- Ivan Maisel, ESPN Senior Writer
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LOS ANGELES -- Another year. Another Rose Bowl. Another Big Ten debacle.
C'mon, you know you think it. All of us think it. The statistics are what they are. Ohio State has lost three consecutive BCS games. The league is 4-11 in BCS games in this decade.
Hence the official Big Ten motto: Thank God for the ACC (it's 1-8 in the 2000s).
All No. 7 Oregon has to do Friday is get its first Rose Bowl win since 1917, when Woodrow Wilson was president and Joe Paterno was in his third year as a head coach.
You call that a burden? The No. 8 Buckeyes are responsible for global warming, the spread of H1N1 and Kanye West's outburst against Taylor Swift. You don't need to see "Avatar" to learn the value of unobtainium. It's the respect that the Big Ten will get when Ohio State wins a BCS game.
The Buckeyes have to redeem themselves and 10 more schools to boot. It may be difficult to block the Ducks while carrying the flag and the reputation of the entire Big Ten.
"Every school is playing for the conference, especially us," left offensive tackle Jim Cordle said. "The past couple of years, the record hasn't been good."
Free safety Anderson Russell took the blame for the smudges on the Big Ten's cape.
"We haven't won the big game since 2006 when we beat Texas [24-7, in the second game of the season]," Russell said.
That's not exactly true. That 42-39 victory over No. 2 Michigan at the end of the 2006 season still seems pretty important. The fact is, as with all stereotypes, Ohio State's starring as the January flop in the BCS school play isn't exactly accurate.
• The Rose Bowl is Ohio State's eighth appearance in the BCS, the most of any school in the nation (USC and Oklahoma have seven apiece).
• The Buckeyes are 4-3 in the BCS. In this decade, they preceded the three-game losing streak with a three-game winning streak. That makes the rest of the Big Ten 1-8 in this decade. (New Big Ten motto: Let's Not Bring Up the ACC After All.)
Ohio State's failures in the BCS Championship Games for the 2006 and 2007 seasons, followed by the 24-21 loss to Texas in the Fiesta Bowl a year ago, made the Buckeyes a target.
When Ohio State lost to Purdue and fell to 5-2, 3-1 in the Big Ten, the nation focused its Big Ten attention span on Iowa. When the Hawkeyes lost to Northwestern 17-10 on the same day that Ohio State defeated Penn State 24-7, all of a sudden the Buckeyes needed only to defeat Iowa the following week to win the conference.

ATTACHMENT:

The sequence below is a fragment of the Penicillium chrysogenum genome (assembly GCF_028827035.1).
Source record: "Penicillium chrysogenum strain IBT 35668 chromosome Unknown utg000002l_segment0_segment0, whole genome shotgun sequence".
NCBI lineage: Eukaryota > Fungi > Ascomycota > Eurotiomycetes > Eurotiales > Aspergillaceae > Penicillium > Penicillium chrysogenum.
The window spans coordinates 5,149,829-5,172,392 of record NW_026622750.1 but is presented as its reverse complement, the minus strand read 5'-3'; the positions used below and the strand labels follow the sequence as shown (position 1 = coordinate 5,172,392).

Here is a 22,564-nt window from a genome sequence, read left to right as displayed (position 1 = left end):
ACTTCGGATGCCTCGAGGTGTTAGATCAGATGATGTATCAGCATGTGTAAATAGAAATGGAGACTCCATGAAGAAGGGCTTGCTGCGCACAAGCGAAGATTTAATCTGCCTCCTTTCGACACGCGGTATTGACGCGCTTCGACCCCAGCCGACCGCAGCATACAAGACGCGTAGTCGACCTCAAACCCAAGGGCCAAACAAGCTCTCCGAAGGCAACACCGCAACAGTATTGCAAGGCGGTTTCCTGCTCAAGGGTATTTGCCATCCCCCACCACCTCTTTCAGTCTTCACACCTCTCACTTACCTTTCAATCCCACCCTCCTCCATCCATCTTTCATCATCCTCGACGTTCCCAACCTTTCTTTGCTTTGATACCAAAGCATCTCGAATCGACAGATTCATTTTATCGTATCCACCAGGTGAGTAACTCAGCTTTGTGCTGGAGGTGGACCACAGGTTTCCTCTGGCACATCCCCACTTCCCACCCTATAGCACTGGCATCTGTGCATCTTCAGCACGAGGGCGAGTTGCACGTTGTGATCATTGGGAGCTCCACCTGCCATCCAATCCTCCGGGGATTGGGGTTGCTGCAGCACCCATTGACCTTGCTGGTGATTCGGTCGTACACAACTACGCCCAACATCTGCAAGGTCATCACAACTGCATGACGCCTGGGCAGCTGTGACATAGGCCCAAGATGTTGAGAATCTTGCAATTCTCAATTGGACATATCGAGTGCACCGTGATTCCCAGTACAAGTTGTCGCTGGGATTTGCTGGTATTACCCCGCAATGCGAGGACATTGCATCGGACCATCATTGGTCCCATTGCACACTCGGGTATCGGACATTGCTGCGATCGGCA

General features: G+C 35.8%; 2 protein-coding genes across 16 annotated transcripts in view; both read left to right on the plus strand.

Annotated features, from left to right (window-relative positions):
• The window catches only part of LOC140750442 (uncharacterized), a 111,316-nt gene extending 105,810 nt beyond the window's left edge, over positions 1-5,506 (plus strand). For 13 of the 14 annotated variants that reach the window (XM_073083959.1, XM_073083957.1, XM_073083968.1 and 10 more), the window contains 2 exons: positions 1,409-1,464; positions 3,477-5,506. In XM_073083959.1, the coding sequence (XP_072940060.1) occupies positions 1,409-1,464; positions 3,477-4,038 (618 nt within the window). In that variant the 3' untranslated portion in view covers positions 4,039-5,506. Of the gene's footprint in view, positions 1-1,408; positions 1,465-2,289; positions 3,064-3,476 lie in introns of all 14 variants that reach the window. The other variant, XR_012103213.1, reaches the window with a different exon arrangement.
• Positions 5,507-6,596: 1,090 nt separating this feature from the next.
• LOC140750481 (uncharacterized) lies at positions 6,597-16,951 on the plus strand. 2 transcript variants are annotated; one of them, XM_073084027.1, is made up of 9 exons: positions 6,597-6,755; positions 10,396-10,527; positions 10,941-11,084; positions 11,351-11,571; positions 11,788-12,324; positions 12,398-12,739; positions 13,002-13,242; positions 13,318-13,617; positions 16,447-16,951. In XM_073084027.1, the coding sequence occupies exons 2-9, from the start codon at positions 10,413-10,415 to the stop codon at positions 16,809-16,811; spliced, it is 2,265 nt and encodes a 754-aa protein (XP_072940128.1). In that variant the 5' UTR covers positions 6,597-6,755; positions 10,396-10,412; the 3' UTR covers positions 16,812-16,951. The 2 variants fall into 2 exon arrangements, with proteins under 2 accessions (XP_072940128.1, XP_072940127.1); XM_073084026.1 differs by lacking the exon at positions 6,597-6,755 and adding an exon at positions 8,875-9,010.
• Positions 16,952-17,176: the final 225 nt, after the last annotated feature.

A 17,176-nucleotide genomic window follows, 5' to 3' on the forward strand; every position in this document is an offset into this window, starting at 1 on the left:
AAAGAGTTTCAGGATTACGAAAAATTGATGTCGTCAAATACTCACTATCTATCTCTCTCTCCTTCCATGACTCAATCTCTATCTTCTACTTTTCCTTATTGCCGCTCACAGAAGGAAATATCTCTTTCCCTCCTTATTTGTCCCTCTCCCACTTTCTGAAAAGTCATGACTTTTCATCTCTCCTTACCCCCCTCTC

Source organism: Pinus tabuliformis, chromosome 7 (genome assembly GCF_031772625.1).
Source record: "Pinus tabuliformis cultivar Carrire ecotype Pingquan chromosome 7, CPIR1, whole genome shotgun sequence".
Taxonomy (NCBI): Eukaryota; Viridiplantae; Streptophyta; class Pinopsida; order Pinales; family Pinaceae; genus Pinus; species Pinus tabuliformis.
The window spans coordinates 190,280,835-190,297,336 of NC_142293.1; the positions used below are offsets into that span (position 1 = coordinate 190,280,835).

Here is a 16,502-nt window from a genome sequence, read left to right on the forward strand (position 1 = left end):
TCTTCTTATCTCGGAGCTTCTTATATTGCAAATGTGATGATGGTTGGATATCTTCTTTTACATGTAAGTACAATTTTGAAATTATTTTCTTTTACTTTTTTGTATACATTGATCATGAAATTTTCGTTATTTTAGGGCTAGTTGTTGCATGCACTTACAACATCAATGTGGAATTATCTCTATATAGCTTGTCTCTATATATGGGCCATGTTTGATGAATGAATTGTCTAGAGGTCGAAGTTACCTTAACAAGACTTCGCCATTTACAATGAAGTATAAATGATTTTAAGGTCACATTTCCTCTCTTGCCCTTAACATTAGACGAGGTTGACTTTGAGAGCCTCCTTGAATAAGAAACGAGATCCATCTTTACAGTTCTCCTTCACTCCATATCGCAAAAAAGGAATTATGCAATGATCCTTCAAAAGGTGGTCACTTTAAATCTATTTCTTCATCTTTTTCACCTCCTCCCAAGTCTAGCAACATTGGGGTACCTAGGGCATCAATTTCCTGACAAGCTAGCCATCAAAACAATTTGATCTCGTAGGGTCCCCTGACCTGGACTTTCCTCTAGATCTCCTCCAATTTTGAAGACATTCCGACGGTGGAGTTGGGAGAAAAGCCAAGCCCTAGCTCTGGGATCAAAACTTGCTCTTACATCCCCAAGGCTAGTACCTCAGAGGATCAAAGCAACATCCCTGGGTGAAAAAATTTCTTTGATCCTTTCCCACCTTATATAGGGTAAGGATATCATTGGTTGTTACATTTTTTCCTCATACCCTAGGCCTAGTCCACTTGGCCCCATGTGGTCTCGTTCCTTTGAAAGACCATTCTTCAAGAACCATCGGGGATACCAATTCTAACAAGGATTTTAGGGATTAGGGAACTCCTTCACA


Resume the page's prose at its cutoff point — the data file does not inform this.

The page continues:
Ohio State offensive coordinator Jim Bollman, sly grin beneath his mustache, described the national reaction: "There they are again. Those same jerks again."
On the other sideline is Oregon. The Pac-10 is 9-2 in the BCS this decade. Lest you think that's all USC, the Trojans went 6-1 in the BCS. The other schools in the league went 3-1 from 2000-02.
Oregon and Ohio State arrived en masse at the Los Angeles Marriott on Wednesday for media day. The size of the Buckeyes made the Ducks look small in comparison. It feeds into another stereotype, the one about the speed and quickness of the Pac-10 proving too much for the power and bulk of the Big Ten.
That may come true Friday. But it's hard to apply it to the rest of this decade. The two leagues' champions have played each other in the Rose Bowl only three times in the previous nine years. Washington beat Purdue 34-24 in the 2000 season. USC beat Michigan 28-14 in the 2003 season, and USC beat Penn State 38-24 a year ago.
Oregon coach Chip Kelly, who stays in the moment better than any 10 yoga instructors, dismissed the whole notion of past being prologue.
"I've always felt that each season is its own season," Kelly said. "What happened last year has no effect on this year. ... We're such a young team that a lot of our young guys haven't ever played in a bowl. People put too much into what happened in the past. It's all about what will happen Friday."
It is true that the Buckeyes' defensive front is bigger than any that the Ducks have seen this season. It is true that Oregon spreads the field better than any team that Ohio State has faced.
In the end, the Rose Bowl will decide which team is better, not which conference. But don't tell that to the Buckeyes. They are playing for 11 teams at once.
Ivan Maisel is a senior writer for ESPN.com and hosts the ESPNU College Football podcast. Send your questions and comments to Ivan at Ivan.Maisel@ESPN3.com.
Not only is Ohio State playing Oregon on Friday, but the Buckeyes are playing for Big Ten pride.